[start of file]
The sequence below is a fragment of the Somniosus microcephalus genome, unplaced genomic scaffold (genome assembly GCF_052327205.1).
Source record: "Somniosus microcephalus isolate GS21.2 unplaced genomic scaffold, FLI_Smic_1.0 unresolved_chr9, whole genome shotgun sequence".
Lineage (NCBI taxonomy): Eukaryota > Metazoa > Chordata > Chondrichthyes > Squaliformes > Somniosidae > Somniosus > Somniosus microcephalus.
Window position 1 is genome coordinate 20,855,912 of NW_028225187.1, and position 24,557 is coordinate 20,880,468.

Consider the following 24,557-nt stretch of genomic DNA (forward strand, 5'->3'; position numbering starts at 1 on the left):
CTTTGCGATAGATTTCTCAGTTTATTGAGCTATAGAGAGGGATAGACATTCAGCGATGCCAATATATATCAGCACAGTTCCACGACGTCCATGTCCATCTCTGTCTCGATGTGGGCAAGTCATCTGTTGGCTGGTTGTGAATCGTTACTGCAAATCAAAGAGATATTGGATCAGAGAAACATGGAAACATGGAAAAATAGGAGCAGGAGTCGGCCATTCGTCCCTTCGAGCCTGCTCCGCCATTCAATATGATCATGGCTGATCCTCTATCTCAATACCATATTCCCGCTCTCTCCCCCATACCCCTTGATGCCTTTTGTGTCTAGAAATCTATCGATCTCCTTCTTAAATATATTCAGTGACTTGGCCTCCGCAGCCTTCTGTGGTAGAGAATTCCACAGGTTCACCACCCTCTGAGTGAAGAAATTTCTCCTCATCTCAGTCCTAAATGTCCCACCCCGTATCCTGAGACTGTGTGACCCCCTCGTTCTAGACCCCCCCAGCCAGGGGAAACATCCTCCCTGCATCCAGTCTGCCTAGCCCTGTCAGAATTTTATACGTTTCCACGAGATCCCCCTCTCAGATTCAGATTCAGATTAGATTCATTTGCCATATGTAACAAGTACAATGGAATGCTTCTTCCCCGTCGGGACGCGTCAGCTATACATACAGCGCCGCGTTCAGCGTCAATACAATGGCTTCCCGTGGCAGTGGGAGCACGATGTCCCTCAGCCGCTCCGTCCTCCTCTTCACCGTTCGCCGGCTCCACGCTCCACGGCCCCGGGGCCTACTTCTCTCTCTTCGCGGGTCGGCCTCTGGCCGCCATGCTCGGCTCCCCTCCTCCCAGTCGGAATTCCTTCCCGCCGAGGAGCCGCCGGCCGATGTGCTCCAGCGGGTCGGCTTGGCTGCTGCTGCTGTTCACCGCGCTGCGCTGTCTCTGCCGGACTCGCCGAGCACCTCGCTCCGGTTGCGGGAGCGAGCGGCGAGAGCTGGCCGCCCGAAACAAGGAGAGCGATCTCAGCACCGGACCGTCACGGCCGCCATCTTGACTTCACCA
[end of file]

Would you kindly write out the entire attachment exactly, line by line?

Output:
The sequence below is a fragment of the Somniosus microcephalus genome, unplaced genomic scaffold (genome assembly GCF_052327205.1).
Source record: "Somniosus microcephalus isolate GS21.2 unplaced genomic scaffold, FLI_Smic_1.0 unresolved_chr9, whole genome shotgun sequence".
Lineage (NCBI taxonomy): Eukaryota > Metazoa > Chordata > Chondrichthyes > Squaliformes > Somniosidae > Somniosus > Somniosus microcephalus.
Window position 1 is genome coordinate 20,855,912 of NW_028225187.1, and position 24,557 is coordinate 20,880,468.

Consider the following 24,557-nt stretch of genomic DNA (forward strand, 5'->3'; position numbering starts at 1 on the left):
CTTTGCGATAGATTTCTCAGTTTATTGAGCTATAGAGAGGGATAGACATTCAGCGATGCCAATATATATCAGCACAGTTCCACGACGTCCATGTCCATCTCTGTCTCGATGTGGGCAAGTCATCTGTTGGCTGGTTGTGAATCGTTACTGCAAATCAAAGAGATATTGGATCAGAGAAACATGGAAACATGGAAAAATAGGAGCAGGAGTCGGCCATTCGTCCCTTCGAGCCTGCTCCGCCATTCAATATGATCATGGCTGATCCTCTATCTCAATACCATATTCCCGCTCTCTCCCCCATACCCCTTGATGCCTTTTGTGTCTAGAAATCTATCGATCTCCTTCTTAAATATATTCAGTGACTTGGCCTCCGCAGCCTTCTGTGGTAGAGAATTCCACAGGTTCACCACCCTCTGAGTGAAGAAATTTCTCCTCATCTCAGTCCTAAATGTCCCACCCCGTATCCTGAGACTGTGTGACCCCCTCGTTCTAGACCCCCCCAGCCAGGGGAAACATCCTCCCTGCATCCAGTCTGCCTAGCCCTGTCAGAATTTTATACGTTTCCACGAGATCCCCCTCTCAGATTCAGATTCAGATTAGATTCATTTGCCATATGTAACAAGTACAATGGAATGCTTCTTCCCCGTCGGGACGCGTCAGCTATACATACAGCGCCGCGTTCAGCGTCAATACAATGGCTTCCCGTGGCAGTGGGAGCACGATGTCCCTCAGCCGCTCCGTCCTCCTCTTCACCGTTCGCCGGCTCCACGCTCCACGGCCCCGGGGCCTACTTCTCTCTCTTCGCGGGTCGGCCTCTGGCCGCCATGCTCGGCTCCCCTCCTCCCAGTCGGAATTCCTTCCCGCCGAGGAGCCGCCGGCCGATGTGCTCCAGCGGGTCGGCTTGGCTGCTGCTGCTGTTCACCGCGCTGCGCTGTCTCTGCCGGACTCGCCGAGCACCTCGCTCCGGTTGCGGGAGCGAGCGGCGAGAGCTGGCCGCCCGAAACAAGGAGAGCGATCTCAGCACCGGACCGTCACGGCCGCCATCTTGACTTCACCA